listen to audio tales





30 minutes



Three people lulled my evenings and my childhood with their tales.

Driss, my dad.

Tatemma, my nanny and second mom.

And Gerard Philippe, a French famous actor.

The first one, my dad, always loved science-fiction. For my brother and I, he invented the stories of Prince Orlando and Princess Miranda, a husband and wife lost in space, trying to get back to earth.

Every night, my dad would sit on my bed and tell us the adventures of the couple, traveling in their intergalactic ship, while I was staring at the green, yellow and white flowers on my rooms’ wallpaper visualizing their voyages among the stars. It was all about exploration, discovery and fantastic worlds in which anything can happen.

The second, Tatemma, told me stories of ogres married to witches who cooked lice on hot pans. Of children abandoned in the woods by their parents and who ended up in the ogres’ house. Of smart big sisters like me caring for their siblings and saving them from the Evil by climbing on rocks and saying incantations that made the rocks pile and pile and pile until the kids were out of reach of the ogre. Stories of goats trying to hide their babies while the wolf was knocking at the door. Of cats, snakes and donkeys. Unbelievable mystical tales in which animals talked, trees had spirits and the Good was always around the corner.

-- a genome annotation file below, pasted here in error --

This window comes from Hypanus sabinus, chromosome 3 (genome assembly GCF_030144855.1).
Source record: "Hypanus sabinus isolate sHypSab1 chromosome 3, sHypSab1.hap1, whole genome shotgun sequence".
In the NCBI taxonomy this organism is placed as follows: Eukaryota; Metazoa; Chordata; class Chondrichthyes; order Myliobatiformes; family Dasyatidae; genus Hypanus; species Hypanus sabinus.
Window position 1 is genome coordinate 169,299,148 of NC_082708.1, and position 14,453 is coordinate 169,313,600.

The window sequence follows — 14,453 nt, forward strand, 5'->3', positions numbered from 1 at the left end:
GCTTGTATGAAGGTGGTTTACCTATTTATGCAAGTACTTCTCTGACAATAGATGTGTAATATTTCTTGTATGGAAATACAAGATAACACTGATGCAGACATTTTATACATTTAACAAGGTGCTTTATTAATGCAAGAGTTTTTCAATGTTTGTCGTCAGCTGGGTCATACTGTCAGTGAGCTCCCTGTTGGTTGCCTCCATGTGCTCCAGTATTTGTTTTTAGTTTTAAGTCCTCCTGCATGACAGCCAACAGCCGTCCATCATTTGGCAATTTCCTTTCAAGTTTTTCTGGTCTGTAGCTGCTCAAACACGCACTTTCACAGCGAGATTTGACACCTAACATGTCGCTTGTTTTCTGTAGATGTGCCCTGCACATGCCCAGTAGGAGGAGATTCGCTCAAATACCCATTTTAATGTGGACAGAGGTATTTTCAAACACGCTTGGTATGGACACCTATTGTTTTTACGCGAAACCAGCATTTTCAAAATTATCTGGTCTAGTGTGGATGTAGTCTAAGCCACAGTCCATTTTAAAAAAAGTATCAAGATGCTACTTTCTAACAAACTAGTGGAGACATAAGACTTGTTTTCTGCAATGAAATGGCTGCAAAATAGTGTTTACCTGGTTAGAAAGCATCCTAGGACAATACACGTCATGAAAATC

The third one, a vinyl disc, a recording by Gerard Philippe of one of my favorite books of all times: The Little Prince. “S’il vous plaît, dessine-moi un mouton” “Please, draw me a sheep” said the warm, low and comforting voice of the reader. A modern philosophical tale featuring the encounter of a little boy with an aviator and their unexpected friendship in the Sahara Desert.

My love for tales and stories probably comes from there.

I always feel home, warm and safe when I listen to them.

By sharing this moment with my kids yesterday, I did a double self-care act:

  • I went back to that innocent and comforting times,
  • I helped my kids create a safe space in their mind, a quiet mental place in which they can go back to when they grow up.

Just like I do.


WHY IS IT SELF-CARE?  Listening to a tale is a fantastic way to excite your imagination and bring magic and philosophy into our lives. Highly self-care and relaxing for me, especially when I share it with the kids, lights off.


If you speak French, please take 30 minutes and listen to the wonderful version of The Little Prince narrated by Gerard Philippe.

Otherwise, here is a trailer of the animated movie in English: it’s great too.

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